One complaint to the Advertising Standards Authority was made against the company by a recipient of the email, who said the content of it mocked the Christian religion at an important time in the religion's calendar and was therefore offensive.
When contacted by the ASA, BoyleSports acknowledged that the image referred to crucifixion, but said that as it only showed the hand and contained no religious symbolism, it was less gratuitous than it could have been.
The company also said crucifixion "was a common practice in Christ's time", and that the language and imagery associated with the practice had been absorbed into everyday culture, citing examples from film, music and language use.
But the watchdog said that a combination of the timing and several elements of the email contributed to the impression that it referred specifically to the crucifixion of Jesus Christ, which is marked by Christians on Good Friday.
These aspects included the picture’s desert scene backdrop, and references in the email’s text to "the dearly departed JC" and a "sacrilecious [sic]" bonus.
The ASA said that the ways in which the ad made light of the subject matter were likely to cause serious offence to some recipients, and ruled it was in breach of the code.
The ad must not be shown again in its current form – although BoyleSports already had no plans to use it again.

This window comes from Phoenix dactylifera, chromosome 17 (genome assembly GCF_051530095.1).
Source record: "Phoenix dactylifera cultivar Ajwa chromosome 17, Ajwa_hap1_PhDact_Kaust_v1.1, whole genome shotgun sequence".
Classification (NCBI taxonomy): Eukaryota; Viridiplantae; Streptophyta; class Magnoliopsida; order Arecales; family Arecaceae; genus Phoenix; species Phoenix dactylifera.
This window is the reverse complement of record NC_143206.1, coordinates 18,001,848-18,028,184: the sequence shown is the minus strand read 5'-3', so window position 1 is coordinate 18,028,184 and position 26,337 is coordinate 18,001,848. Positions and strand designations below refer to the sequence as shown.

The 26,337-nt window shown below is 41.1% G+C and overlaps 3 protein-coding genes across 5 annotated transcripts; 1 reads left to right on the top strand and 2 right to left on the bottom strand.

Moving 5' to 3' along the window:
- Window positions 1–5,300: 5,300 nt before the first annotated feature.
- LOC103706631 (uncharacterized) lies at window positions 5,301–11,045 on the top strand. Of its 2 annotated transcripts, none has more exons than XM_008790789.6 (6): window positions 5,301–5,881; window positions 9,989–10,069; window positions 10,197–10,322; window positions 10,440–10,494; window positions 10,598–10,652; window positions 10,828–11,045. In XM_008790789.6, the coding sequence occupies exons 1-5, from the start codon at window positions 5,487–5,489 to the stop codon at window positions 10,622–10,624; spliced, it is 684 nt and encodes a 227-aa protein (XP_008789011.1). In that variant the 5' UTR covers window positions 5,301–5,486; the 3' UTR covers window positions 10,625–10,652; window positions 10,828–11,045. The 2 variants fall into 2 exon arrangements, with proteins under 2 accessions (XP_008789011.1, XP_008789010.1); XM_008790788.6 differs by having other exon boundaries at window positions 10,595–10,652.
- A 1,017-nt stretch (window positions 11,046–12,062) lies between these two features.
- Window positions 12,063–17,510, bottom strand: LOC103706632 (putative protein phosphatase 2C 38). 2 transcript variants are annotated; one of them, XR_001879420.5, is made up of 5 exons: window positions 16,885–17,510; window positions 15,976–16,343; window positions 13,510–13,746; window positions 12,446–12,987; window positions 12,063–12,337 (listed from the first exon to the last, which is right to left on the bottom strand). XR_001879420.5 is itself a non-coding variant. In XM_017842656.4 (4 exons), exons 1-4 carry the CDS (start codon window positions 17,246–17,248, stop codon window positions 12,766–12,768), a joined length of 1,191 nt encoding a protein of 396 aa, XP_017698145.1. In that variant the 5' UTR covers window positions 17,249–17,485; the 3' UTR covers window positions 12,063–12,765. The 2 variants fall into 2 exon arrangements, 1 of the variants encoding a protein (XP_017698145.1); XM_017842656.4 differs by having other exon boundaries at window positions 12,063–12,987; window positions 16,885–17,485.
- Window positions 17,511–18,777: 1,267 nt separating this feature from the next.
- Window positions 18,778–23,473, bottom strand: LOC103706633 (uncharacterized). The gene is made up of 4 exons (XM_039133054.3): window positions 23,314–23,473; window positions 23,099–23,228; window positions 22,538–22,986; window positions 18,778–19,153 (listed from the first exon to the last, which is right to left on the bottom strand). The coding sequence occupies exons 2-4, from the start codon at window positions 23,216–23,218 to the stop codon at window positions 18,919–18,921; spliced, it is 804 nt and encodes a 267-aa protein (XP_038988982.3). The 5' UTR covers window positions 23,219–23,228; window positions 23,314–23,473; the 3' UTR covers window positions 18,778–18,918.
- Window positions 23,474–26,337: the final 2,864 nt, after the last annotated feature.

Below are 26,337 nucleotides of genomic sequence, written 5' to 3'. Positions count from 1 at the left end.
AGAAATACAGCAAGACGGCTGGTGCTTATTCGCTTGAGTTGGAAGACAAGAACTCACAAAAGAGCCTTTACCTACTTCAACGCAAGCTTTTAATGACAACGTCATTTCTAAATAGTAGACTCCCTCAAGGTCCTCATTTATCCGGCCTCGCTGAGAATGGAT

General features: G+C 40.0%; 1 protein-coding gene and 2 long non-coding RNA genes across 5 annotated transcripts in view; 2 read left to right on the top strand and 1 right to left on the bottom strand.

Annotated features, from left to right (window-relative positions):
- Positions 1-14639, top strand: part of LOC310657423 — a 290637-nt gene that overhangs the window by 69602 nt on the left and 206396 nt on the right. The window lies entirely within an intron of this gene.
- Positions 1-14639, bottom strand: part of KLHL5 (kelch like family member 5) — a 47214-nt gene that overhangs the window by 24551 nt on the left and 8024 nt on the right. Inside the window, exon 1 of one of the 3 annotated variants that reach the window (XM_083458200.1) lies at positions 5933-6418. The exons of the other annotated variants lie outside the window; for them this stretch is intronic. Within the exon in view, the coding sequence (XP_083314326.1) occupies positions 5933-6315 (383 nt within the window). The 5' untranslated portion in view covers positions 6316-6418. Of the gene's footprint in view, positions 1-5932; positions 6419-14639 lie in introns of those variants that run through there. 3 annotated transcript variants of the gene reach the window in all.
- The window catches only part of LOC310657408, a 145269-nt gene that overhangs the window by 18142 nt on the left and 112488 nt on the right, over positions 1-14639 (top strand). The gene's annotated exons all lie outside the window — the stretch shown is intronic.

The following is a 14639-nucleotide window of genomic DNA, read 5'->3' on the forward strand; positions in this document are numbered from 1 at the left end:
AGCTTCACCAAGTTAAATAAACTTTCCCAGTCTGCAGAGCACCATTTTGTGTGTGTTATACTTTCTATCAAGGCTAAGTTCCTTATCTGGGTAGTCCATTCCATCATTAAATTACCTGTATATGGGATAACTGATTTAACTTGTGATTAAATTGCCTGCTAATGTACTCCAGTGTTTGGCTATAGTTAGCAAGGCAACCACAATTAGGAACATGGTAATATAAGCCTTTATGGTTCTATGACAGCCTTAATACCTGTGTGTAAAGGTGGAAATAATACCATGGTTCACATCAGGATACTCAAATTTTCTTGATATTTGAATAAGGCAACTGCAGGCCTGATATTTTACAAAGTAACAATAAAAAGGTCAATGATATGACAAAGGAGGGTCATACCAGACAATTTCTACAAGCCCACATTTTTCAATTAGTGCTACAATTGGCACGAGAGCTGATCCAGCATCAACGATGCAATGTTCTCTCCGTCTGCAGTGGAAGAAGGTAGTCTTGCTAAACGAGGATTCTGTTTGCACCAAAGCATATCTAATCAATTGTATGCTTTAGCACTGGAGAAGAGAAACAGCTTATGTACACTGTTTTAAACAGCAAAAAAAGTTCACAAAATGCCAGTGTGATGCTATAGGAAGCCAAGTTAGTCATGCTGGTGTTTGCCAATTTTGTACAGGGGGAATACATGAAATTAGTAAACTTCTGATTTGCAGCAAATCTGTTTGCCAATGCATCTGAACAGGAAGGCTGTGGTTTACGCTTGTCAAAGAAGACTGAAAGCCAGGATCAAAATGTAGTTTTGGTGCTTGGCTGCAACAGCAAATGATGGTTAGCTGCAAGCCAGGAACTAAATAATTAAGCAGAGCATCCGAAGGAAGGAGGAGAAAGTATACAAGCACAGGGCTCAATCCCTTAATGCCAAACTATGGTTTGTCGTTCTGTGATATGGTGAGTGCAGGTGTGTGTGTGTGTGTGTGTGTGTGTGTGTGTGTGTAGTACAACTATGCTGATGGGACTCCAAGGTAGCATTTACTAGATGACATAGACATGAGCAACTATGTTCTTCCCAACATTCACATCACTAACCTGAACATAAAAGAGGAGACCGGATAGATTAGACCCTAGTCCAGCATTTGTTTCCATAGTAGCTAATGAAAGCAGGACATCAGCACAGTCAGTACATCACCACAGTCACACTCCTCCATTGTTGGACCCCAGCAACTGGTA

Do Christians need more freedom to express themselves?
Some Christian groups last week protested after Islamic Relief revealed plans to take out bus side ads reading "Subhan Allah" ("glory to God") in five English cities, before and after Ramadan.
Andrea Williams, head of Christian Concern, said this was unfair, pointing to the refusal by Digital Cinema Media last year to show an ad that featured people reciting the Lord’s Prayer.
However, the rules around cinema ads are far stricter than bus ads because of the intimate environment of cinema as well as the fact people pay for the experience. Islamic Relief would not be able to advertise in cinemas either.
There was one occasion where in 2014 the then London mayor Boris Johnson blocked an "offensive" bus ad from a Christian group because it was promoting a controversial "gay cure" therapy rather than because it was a religious message.